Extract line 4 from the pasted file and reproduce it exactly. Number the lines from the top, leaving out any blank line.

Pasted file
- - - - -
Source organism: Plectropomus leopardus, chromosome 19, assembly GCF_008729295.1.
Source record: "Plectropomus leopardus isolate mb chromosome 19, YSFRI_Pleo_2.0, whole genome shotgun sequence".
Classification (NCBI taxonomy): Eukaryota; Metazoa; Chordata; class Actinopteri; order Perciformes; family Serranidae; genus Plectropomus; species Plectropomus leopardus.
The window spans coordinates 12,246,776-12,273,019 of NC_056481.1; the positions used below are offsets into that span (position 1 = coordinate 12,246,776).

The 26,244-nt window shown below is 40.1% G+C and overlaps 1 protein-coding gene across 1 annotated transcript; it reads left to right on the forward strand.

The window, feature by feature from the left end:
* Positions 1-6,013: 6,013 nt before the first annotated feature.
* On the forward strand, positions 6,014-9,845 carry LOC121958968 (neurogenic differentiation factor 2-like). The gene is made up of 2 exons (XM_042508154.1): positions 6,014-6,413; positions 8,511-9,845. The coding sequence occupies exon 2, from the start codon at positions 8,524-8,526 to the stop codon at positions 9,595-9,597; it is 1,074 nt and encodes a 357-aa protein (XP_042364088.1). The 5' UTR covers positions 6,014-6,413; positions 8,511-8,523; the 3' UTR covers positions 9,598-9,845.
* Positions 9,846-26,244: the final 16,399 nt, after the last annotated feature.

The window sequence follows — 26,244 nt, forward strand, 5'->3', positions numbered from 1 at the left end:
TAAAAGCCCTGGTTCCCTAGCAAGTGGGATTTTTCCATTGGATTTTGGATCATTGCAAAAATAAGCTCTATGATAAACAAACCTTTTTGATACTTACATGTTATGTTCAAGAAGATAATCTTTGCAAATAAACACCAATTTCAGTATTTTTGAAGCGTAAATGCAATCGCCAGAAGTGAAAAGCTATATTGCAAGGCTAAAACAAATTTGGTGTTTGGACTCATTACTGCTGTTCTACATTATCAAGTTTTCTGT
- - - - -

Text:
The window spans coordinates 12,246,776-12,273,019 of NC_056481.1; the positions used below are offsets into that span (position 1 = coordinate 12,246,776).